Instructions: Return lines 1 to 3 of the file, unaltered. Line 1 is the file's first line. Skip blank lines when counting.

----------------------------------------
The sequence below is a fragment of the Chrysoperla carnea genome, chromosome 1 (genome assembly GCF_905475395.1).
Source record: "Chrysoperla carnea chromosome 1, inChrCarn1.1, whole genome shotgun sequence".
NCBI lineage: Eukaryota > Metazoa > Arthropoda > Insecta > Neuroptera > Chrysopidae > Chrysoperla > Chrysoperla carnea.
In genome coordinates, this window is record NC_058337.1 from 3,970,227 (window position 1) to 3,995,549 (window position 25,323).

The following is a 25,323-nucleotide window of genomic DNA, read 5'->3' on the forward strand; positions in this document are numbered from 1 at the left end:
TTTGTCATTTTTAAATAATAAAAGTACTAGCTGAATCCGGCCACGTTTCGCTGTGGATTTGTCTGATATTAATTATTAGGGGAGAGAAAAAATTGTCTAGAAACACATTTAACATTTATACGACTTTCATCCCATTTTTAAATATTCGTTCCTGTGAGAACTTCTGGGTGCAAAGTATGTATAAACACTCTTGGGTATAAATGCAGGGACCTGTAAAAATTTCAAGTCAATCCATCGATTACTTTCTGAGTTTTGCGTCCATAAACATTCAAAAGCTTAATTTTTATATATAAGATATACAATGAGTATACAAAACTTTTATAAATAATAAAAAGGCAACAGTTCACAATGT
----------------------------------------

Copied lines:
The sequence below is a fragment of the Chrysoperla carnea genome, chromosome 1 (genome assembly GCF_905475395.1).
Source record: "Chrysoperla carnea chromosome 1, inChrCarn1.1, whole genome shotgun sequence".
NCBI lineage: Eukaryota > Metazoa > Arthropoda > Insecta > Neuroptera > Chrysopidae > Chrysoperla > Chrysoperla carnea.